Proposals are set to be unveiled that will aim to fully meet Canada’s target under the Kyoto protocol, a 240 million tonne reduction in greenhouse emissions from 1990 levels by 2012. The plan, which is still under debate, calls for an additional C$3 billion (euro 1.9 billion) to be allocated by 2010 for tax breaks, subsidies and emissions purchases. Combined with C$3.7 billion (euro 2.3 billion) already allocated, the proposal would bring Canada’s Kyoto investment to C$6.7 billion (euro 4.2 billion).

The single biggest new item would be a C$1 billion (euro 625 million) fund to buy 100 million tonnes of emissions reductions, though not including emissions credits which would result in money leaving Canada. Instead, the fund could be used for international emissions-cutting projects using Canadian technology or services under joint implementation schemes.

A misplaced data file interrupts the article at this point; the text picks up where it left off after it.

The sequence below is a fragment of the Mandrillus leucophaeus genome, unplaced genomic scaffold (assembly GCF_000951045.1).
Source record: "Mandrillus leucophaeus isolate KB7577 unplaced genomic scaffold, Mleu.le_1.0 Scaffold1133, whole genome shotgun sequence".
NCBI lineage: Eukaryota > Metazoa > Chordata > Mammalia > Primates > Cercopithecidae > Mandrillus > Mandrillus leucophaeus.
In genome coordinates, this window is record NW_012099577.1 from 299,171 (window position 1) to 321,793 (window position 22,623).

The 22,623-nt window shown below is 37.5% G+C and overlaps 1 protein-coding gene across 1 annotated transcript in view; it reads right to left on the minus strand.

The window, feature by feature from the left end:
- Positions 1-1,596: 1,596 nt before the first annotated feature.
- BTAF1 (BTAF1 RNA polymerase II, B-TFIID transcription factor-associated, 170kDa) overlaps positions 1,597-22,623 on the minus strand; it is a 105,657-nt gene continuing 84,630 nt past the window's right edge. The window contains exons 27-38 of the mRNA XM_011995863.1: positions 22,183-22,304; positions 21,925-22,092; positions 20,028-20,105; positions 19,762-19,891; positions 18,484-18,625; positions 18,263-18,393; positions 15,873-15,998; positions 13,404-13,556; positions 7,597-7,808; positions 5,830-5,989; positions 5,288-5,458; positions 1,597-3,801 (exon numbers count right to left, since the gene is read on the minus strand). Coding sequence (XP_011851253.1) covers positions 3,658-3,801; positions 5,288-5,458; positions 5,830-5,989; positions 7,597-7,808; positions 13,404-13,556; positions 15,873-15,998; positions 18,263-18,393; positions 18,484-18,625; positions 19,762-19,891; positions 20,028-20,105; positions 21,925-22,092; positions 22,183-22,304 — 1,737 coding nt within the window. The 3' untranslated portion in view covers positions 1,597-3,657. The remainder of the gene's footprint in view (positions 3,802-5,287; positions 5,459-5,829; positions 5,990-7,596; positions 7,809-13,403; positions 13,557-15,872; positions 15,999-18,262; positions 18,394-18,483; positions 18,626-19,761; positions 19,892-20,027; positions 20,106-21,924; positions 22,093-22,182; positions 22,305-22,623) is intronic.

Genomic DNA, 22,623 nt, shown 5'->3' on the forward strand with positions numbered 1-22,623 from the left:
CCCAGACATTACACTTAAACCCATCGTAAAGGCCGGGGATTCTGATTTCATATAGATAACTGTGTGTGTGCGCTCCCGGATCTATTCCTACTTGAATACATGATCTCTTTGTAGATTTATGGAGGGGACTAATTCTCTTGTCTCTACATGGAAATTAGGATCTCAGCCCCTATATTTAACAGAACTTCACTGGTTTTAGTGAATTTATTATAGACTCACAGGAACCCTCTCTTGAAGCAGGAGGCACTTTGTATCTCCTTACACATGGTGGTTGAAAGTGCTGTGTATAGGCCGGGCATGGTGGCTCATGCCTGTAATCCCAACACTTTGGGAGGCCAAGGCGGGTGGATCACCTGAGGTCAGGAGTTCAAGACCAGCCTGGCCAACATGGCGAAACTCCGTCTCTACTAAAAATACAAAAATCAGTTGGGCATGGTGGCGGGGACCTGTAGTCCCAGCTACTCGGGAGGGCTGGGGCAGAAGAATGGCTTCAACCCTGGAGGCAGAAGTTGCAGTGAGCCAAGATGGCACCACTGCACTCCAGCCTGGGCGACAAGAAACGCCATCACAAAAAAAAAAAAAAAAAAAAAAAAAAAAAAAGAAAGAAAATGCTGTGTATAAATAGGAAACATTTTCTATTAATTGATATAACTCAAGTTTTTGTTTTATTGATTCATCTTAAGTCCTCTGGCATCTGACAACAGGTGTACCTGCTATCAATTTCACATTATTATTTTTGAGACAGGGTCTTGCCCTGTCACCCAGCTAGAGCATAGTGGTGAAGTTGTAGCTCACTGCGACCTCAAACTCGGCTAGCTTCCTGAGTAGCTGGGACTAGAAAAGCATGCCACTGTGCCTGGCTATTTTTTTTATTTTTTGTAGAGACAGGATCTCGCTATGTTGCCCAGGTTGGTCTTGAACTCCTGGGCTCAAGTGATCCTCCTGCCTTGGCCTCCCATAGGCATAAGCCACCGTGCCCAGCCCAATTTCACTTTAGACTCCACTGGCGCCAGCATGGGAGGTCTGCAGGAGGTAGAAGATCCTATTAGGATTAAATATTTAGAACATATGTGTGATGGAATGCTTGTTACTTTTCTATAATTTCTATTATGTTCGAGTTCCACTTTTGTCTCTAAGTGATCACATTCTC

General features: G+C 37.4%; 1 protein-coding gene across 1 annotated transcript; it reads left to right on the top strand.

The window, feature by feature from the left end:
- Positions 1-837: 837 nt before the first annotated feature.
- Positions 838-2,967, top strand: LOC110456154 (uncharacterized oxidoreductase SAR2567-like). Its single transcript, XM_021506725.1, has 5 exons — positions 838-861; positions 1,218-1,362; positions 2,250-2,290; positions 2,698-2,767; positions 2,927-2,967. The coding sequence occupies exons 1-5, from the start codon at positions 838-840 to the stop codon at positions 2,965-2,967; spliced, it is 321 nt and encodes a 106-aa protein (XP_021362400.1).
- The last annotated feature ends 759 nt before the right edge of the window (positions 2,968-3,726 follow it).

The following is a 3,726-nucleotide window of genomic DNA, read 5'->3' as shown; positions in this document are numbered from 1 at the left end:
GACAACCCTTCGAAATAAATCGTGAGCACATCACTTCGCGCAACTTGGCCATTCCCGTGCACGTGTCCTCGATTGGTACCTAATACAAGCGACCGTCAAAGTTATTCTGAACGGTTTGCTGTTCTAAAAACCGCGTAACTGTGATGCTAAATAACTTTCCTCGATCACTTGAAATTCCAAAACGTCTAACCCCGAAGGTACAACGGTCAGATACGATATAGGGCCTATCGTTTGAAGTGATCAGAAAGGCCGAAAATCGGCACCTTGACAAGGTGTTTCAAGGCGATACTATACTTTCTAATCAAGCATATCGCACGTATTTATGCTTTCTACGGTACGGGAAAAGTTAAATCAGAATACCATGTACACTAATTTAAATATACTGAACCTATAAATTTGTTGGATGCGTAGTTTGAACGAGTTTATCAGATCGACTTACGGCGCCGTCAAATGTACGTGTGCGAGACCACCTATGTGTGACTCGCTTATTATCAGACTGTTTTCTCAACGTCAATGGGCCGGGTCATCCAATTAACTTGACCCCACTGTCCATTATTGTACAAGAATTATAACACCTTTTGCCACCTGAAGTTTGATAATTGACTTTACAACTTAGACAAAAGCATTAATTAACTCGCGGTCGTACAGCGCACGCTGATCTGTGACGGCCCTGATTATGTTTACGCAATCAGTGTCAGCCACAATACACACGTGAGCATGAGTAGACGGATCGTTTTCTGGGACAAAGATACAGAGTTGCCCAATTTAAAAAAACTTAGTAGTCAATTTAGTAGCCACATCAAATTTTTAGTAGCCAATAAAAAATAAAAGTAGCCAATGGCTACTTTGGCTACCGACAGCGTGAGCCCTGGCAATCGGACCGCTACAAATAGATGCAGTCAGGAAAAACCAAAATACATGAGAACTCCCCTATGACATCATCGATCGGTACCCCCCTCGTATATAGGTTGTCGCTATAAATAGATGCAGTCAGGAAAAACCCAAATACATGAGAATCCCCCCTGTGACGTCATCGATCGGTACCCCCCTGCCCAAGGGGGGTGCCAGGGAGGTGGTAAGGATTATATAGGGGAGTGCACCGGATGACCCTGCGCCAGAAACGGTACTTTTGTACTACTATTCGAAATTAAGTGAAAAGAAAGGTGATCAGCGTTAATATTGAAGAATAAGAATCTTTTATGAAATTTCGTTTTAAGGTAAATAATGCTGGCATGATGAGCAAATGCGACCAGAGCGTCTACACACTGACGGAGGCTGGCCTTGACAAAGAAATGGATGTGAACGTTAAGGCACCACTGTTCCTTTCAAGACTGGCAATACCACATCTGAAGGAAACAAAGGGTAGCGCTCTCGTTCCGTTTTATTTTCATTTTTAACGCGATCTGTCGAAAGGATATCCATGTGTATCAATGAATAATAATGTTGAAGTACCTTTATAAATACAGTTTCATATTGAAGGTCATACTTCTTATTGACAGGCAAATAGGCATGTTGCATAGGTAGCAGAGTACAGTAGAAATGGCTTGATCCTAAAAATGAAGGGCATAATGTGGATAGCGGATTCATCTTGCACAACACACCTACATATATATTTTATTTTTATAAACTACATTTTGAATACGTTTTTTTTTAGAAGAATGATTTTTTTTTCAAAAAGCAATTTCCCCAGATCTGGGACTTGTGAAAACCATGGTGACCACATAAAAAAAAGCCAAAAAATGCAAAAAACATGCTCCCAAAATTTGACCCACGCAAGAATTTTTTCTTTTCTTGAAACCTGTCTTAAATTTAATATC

There would be tax breaks to encourage cogeneration, although the government would not pay the full cost of introducing a new technology, just the difference between the cost of conventional technology and that of the energy-efficient alternative.

The Kyoto treaty takes legal effect in a few week’s time and the government is under pressure to publish a credible compliance plan before then.